You review his bedside ultrasound images and video clips and pause to ponder over a couple of his images. 

What do you see in figures 1 and 2? Do you need to have a different discussion with your patient?


 


 

Dx: Forgotten IUD

As you review the resident’s images and videos, you note that there is a hyperechoic object adjacent to the gestational sac. At first, you thought it might just be some artifact but there is definitely an acoustic shadow farfield (posterior) to the hyperechoic object (Figure 3). You ask your resident whether or not he noticed the subtle finding during his scan and what he thinks it could possibly be. During your discussion, you see the light bulb turn on inside your resident’s head and you go with him back to the room to reassess the patient. You watch with pride as your resident sits down on the stool next to the bed and gently asks the patient if she has ever had an IUD before. It’s clear to everyone in the room that the patient had forgotten about that “minor detail” until that moment when she was prompted. On further review, the patient remembers having an IUD placed for her 16th birthday, but just thought that “they dissolve away after some time.” Your resident grabs the ultrasound machine and performs a transabdominal scan so he can show the patient what we are concerned about on her scan. He fans through the uterus and shows her the live IUP again. He then sweeps through the entire uterus and finds a clear transverse view of the IUD imbedded adjacent to the gestational sac (Figure 4). 


 


 

The OB team comes down to see the patient and explains the risks and benefits of leaving the IUD in place. They have arranged for close outpatient follow up and recommend a comprehensive ultrasound through radiology as an outpatient to follow the pregnancy and IUD. You debrief your resident and give him some pearls to use and pitfalls to avoid during his next patient encounter. “I guess I just stopped scanning once I found what I was looking for…” he contemplates out loud. You put a reassuring hand on his back, give him a comforting smile, and remind him that mistakes are the portals of discovery. Now go out there and enjoy all the mayhem we will be blessed with during this full moon. Just don’t let me see another anchor in our department tonight!


 

Pearls & Pitfalls for Pelvic Ultrasound

  1. Bedside ultrasound can provide you with valuable data to help you make critical diagnoses and expedite patient care.  Be careful not to fall into the common trap of using it just to find information that fits your clinical impression. Premature closure prevents you from considering other alternative possibilities.  Just because something fits doesn’t mean it’s right.  
  2. Novice sonographers may perform a cursory scan through a gallbladder and save images of an empty lumen because they don’t feel the patient has cholelithiasis, even when they might.  Their personal bias limits the usefulness of their scan results.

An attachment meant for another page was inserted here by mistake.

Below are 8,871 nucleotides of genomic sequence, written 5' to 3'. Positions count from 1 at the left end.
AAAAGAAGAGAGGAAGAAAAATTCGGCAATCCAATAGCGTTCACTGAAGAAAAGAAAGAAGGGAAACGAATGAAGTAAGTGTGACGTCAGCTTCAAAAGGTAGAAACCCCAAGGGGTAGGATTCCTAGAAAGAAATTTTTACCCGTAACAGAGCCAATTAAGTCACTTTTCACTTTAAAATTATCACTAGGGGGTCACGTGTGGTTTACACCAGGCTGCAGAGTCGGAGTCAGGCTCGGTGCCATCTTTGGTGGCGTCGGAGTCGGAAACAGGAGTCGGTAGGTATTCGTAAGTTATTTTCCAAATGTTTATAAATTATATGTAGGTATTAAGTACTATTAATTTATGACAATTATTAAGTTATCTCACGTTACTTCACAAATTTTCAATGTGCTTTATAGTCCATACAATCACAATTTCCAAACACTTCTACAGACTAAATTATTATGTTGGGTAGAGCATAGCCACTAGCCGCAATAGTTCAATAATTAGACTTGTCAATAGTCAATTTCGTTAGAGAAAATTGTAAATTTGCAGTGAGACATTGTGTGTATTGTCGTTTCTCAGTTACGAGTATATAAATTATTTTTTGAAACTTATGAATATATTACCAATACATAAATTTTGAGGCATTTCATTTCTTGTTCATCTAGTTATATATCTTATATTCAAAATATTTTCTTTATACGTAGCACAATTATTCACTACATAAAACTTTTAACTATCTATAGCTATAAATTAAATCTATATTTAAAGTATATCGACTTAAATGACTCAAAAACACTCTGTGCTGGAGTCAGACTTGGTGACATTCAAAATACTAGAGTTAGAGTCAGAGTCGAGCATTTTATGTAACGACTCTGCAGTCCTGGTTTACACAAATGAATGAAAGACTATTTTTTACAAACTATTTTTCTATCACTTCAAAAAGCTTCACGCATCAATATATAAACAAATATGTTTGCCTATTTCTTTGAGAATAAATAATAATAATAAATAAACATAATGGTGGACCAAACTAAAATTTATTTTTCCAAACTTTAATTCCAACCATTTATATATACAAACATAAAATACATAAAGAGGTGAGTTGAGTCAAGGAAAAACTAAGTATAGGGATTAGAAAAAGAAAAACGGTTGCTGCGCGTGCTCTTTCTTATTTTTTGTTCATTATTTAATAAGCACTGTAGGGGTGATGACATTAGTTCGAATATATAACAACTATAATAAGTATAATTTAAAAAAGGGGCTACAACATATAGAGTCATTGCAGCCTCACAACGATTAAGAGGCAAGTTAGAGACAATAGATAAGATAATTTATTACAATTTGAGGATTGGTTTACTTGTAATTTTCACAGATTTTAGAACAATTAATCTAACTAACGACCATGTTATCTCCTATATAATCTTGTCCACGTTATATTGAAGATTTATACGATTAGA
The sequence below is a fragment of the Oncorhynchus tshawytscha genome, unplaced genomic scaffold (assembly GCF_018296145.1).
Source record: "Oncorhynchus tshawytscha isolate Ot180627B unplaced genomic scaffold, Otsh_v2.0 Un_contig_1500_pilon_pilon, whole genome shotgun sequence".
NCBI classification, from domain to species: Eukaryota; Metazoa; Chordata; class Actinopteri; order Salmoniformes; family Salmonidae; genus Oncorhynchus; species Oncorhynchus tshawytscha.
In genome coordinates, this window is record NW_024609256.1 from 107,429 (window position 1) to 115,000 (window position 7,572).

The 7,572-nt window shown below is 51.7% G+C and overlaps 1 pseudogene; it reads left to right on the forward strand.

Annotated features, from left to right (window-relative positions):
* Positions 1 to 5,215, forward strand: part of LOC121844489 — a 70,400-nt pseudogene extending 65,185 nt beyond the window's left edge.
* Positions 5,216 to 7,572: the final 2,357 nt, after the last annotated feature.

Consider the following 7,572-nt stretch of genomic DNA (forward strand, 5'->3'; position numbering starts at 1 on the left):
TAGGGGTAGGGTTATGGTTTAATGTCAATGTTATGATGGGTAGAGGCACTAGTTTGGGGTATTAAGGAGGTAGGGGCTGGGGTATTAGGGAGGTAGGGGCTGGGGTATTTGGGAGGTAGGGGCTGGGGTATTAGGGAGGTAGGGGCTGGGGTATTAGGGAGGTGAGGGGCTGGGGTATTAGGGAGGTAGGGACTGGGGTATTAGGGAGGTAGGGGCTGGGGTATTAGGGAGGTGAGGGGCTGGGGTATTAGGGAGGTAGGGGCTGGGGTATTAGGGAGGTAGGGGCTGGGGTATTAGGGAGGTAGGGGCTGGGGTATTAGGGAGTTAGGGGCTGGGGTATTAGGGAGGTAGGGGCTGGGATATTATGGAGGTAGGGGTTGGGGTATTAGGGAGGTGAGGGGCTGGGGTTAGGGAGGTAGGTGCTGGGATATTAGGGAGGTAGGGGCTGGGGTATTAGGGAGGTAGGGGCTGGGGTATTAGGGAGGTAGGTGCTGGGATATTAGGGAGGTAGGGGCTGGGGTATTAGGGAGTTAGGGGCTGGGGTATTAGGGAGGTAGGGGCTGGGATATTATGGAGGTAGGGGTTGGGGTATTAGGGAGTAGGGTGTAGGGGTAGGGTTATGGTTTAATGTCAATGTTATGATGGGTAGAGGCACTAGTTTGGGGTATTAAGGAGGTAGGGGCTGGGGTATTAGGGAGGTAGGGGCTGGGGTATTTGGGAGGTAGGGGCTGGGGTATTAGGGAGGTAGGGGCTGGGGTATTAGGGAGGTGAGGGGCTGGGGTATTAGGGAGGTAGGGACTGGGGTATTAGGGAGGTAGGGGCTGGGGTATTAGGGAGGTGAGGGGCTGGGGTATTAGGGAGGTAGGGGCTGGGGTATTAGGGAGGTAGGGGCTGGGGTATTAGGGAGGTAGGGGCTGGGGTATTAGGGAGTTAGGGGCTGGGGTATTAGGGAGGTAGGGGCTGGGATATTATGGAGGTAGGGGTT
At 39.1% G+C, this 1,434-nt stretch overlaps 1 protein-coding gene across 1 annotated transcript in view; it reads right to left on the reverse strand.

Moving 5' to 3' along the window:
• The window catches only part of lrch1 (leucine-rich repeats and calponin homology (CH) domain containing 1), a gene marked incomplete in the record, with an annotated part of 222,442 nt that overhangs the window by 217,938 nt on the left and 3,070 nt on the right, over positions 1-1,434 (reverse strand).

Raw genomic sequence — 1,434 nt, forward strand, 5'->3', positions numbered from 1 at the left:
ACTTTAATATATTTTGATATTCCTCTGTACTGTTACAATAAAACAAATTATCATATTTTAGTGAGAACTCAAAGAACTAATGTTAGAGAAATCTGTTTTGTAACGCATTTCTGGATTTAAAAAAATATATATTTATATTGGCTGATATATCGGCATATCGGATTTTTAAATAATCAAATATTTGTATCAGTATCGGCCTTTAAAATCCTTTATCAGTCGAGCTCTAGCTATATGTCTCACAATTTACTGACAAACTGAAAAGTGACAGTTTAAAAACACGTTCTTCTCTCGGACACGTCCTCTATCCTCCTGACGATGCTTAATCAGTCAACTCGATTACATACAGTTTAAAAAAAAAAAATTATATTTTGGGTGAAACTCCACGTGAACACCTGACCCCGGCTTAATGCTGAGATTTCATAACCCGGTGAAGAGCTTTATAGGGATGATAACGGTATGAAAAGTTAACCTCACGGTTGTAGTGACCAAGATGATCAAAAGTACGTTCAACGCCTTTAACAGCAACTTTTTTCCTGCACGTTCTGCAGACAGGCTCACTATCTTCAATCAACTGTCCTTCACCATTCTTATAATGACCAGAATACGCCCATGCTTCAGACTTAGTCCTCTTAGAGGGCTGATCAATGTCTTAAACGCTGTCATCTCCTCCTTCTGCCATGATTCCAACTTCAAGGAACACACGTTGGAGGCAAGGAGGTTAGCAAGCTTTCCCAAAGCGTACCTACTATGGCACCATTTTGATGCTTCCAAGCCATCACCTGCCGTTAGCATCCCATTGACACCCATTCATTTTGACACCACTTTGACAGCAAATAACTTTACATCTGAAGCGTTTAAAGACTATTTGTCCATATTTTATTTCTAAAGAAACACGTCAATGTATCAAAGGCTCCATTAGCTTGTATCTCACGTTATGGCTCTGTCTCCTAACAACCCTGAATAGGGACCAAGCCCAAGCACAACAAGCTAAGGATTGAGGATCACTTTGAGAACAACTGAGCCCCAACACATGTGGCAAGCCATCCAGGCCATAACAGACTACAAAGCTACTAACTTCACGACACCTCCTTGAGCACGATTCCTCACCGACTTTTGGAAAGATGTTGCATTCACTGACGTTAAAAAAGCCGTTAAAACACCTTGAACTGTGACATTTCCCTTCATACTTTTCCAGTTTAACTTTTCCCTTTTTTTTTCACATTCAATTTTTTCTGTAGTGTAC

3. With experience, a seasoned sonographer may find those subtle gallstones or intraluminal polyps on that same scan that could have easily been missed secondary to anchoring heuristic error. 
  4. When you are performing pelvic ultrasound, make sure you scan through the entire organ of interest in multiple planes.  Often times, subtle and useful findings are seen in the periphery of a comprehensive scan.
  5. It is even more important to be comprehensive when you don’t know what you are looking for.  Patients and their presentations will surprise you.  Maintain an open mind and inquisitive nature during each patient encounter.  
  6. During the pelvic scan, always begin with a transvaginal scan to obtain a general overview of yout patient’s anatomy. Use a 3-5 MHz curvilinear or phased array transducer for transabdominal imaging.  Remember that a full urinary bladder provides a great acoustic window for the transabdominal scan.
  7. Have your patient empty her bladder for the endovaginal portion of the scan.  Apply a copious amount of gel over the intracavitary transducer (ICT) and then cover the probe and gel with a transducer sheath or condom.  Apply another layer of bacteriostatic surgical gel on the outside of the transducer sheath at the tip of the probe.
  8. Insert and advance the transducer with the indicator marker pointing anteriorly towards the patient’s pubic symphysis. Alternatively, you may let the patient insert the probe herself as this method is often less uncomfortable.  
  9. Scan through the entire pelvis in both the transverse and longitudinal planes.  Don’t prematurely terminate your scan just because you find the answer you are looking for early on.  Unexpected findings may lie in the periphery.
  10. Be consistent, comprehensive, and critical of the images you obtain.
Brady Pregerson manages a free on-line EM Ultrasound Image Library and is the author of the Tarascon Emergency Department Quick Reference Guide. For more information visit www.EMresource.org. 
 
Teresa S. Wu is the Associate Residency Director, and Director of Ultrasound and Simulation Based Training for the Maricopa Emergency Medicine Program in Phoenix, Arizona.